On 6 July 2023, the Committee of Experts on the Evaluation of Anti-Money Laundering Measures and the Financing of Terrorism (MONEYVAL) published a report on money laundering and financing of terrorism risks in the world of virtual assets (VAs) and their service providers in MONEYVAL member states and territories.
The MONEYVAL report sheds light on the challenges faced by member states in regulating VAs and virtual assets service providers (VASPs) while combating money laundering and terrorism financing.
Compliance with global standards remains a significant issue, and risk assessments, supervision, and cross-border cooperation require further improvement.
Enhancing regulatory frameworks, conducting comprehensive risk assessments, and strengthening supervisory capabilities are crucial for mitigating the risks associated with VAs and VASPs effectively.
Collaboration between authorities, financial institutions, and international organizations is essential to address the evolving landscape of virtual assets and combat financial crime effectively.
Overall, MONEYVAL members employ various approaches to licensing, registration, and supervision of VASPs. However, there is a need for comprehensive risk assessments, adequate resources, and consistent sanctions to ensure effective AML/CFT oversight and mitigate ML/TF risks in the VASP sector.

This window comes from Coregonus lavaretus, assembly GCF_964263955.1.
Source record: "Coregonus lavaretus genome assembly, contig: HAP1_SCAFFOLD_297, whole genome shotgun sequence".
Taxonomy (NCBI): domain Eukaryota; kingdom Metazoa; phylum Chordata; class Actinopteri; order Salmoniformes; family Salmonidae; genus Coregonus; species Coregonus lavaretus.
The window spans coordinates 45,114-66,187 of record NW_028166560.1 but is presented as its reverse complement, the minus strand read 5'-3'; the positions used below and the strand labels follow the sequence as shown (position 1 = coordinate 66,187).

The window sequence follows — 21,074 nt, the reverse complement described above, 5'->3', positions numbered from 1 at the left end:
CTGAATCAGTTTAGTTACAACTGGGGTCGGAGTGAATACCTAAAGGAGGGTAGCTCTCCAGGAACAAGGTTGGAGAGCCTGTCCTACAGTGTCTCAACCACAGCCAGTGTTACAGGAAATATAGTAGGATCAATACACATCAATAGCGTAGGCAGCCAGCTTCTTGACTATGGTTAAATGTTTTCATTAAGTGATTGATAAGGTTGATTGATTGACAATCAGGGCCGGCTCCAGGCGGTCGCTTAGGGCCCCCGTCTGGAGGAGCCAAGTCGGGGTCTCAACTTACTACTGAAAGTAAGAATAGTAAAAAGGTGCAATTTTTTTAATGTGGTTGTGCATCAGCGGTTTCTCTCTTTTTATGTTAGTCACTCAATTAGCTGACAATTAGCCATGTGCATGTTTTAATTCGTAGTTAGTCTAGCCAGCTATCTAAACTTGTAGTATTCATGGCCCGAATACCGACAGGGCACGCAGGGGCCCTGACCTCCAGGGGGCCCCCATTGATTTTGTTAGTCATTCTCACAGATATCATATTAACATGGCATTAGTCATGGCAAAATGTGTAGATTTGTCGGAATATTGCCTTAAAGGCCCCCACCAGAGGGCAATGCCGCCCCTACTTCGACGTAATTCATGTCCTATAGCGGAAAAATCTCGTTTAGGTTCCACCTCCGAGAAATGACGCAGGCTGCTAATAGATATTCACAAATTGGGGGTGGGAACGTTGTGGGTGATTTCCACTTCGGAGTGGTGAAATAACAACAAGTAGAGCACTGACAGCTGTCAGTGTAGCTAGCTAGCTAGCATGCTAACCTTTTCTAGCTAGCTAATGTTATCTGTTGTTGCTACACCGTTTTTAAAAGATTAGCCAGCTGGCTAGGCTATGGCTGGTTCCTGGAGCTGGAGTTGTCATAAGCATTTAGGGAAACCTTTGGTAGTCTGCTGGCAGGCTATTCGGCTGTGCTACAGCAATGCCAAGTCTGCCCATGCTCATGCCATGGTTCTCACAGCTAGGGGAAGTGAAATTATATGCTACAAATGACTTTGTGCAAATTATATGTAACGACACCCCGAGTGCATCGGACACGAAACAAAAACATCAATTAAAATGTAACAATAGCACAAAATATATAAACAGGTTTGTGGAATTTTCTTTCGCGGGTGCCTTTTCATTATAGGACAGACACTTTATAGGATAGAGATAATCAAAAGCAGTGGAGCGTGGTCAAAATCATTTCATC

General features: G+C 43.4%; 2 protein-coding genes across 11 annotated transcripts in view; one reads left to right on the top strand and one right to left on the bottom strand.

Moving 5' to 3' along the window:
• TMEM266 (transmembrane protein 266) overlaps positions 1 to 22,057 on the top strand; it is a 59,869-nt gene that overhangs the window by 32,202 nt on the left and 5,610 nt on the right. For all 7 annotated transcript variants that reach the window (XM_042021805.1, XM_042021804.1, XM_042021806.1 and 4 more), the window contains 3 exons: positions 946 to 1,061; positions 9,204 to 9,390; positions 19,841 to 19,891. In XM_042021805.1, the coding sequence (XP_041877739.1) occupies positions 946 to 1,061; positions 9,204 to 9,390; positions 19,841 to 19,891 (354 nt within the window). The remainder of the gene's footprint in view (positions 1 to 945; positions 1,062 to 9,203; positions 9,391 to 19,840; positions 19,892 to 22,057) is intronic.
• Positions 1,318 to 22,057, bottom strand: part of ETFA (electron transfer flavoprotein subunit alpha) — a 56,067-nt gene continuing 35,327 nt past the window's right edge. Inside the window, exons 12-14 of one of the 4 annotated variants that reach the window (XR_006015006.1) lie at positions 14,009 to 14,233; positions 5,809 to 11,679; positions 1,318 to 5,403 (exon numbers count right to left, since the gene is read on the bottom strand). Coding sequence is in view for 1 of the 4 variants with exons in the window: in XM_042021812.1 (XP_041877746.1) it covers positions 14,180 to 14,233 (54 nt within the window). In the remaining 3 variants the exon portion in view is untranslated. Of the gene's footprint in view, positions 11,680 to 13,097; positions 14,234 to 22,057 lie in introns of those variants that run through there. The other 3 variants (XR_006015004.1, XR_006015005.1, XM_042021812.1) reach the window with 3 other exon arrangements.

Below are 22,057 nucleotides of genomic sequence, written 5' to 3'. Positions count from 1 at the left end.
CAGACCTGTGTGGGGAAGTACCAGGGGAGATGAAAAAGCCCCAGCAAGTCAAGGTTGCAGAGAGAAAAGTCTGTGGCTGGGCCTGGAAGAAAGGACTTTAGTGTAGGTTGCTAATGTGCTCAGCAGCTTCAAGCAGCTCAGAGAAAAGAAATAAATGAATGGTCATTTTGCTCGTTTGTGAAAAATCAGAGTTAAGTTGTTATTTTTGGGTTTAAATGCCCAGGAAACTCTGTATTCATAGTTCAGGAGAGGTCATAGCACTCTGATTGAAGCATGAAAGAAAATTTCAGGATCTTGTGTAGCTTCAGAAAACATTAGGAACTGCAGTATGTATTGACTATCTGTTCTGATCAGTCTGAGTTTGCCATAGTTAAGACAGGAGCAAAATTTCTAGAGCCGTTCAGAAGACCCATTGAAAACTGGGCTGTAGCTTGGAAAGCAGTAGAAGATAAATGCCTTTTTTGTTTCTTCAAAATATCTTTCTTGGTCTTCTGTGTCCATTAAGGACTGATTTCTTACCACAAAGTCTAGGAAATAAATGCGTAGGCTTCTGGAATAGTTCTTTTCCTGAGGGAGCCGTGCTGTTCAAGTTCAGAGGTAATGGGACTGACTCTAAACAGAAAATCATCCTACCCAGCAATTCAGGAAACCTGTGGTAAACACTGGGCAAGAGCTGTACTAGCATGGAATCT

In this blog we summarise the key points from the MONEYVAL report.
The report examines the level of compliance with Recommendation 15 of the Financial Action Task Force (FATF), which focuses on regulating and supervising VASPs. It also explores the risks posed by criminals who exploit VASPs and VAs for money laundering, including various platforms such as exchanges, aggregators, and cryptocurrency platforms involved in e-gaming, sports betting, and NFTs.
MONEYVAL is a monitoring body of the Council of Europe which is entrusted with the task of assessing compliance with the main international standards to counter money laundering and the financing of terrorism. It also examines the effectiveness of measures to combat these threats within the member countries. MONEYVAL is currently made up of 35 jurisdictions. The membership mainly includes European states.
The report assesses the compliance of MONEYVAL member states with the FATF recommendations regarding VAs and VASPs.
It reveals that approximately 80% of assessed members demonstrated only partial or non-compliance with these requirements.
Areas requiring improvement include risk assessment, supervision, and the application of preventative measures. Compliance deficiencies varied among jurisdictions, with better results seen when existing anti-money laundering and counter-terrorism financing (AML/CFT) laws aligned with the inclusion of VASPs as reporting entities.